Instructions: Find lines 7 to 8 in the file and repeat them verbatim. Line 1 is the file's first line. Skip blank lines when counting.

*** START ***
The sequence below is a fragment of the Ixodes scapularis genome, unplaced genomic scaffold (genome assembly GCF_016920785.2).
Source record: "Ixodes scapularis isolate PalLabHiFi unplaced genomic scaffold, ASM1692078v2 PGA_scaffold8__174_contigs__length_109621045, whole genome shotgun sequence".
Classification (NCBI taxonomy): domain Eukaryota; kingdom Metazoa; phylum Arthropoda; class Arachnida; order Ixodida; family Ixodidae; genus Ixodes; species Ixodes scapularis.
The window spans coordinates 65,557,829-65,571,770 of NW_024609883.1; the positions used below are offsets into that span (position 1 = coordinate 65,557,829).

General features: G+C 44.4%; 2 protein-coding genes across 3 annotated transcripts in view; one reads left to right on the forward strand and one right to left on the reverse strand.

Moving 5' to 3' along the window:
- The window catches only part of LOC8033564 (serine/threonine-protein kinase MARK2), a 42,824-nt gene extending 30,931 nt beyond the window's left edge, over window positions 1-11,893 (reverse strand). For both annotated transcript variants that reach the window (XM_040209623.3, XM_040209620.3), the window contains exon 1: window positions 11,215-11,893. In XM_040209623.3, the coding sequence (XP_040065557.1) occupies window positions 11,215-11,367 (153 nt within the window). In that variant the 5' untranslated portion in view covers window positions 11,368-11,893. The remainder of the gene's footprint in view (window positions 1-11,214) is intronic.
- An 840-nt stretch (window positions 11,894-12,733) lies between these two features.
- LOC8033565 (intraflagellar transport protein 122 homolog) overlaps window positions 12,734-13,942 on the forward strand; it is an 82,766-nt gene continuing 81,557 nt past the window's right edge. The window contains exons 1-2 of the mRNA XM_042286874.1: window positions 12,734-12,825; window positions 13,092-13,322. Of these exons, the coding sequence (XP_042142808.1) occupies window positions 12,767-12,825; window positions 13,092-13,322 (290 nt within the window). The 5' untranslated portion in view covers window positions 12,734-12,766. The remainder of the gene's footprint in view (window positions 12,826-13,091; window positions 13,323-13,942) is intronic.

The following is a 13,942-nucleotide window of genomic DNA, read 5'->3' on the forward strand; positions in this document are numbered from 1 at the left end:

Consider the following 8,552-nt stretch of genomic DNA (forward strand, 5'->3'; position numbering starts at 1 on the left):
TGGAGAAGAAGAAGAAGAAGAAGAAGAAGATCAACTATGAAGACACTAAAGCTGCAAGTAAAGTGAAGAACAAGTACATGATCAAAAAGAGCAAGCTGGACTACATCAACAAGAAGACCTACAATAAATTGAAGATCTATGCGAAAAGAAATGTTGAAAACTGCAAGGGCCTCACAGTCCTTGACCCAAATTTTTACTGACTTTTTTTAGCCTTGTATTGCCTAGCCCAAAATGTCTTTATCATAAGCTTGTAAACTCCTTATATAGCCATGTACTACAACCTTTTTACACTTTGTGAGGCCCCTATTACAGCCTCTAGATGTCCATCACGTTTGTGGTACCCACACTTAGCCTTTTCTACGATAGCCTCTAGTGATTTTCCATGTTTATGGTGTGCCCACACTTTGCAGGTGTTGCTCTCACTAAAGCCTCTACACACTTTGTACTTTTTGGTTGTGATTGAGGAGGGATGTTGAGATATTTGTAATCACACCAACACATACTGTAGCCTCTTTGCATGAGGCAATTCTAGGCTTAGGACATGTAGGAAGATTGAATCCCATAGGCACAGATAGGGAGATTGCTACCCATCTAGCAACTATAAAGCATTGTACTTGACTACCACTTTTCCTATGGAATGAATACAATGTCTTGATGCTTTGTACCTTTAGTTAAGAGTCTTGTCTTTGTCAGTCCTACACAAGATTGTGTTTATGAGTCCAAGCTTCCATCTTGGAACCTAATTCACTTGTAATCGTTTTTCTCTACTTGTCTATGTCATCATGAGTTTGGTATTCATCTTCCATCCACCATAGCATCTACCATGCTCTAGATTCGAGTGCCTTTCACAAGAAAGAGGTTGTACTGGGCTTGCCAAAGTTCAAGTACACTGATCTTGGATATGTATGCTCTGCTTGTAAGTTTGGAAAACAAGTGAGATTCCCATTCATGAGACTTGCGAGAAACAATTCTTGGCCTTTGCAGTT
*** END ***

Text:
- The window catches only part of LOC8033564 (serine/threonine-protein kinase MARK2), a 42,824-nt gene extending 30,931 nt beyond the window's left edge, over window positions 1-11,893 (reverse strand). For both annotated transcript variants that reach the window (XM_040209623.3, XM_040209620.3), the window contains exon 1: window positions 11,215-11,893. In XM_040209623.3, the coding sequence (XP_040065557.1) occupies window positions 11,215-11,367 (153 nt within the window). In that variant the 5' untranslated portion in view covers window positions 11,368-11,893. The remainder of the gene's footprint in view (window positions 1-11,214) is intronic.
- An 840-nt stretch (window positions 11,894-12,733) lies between these two features.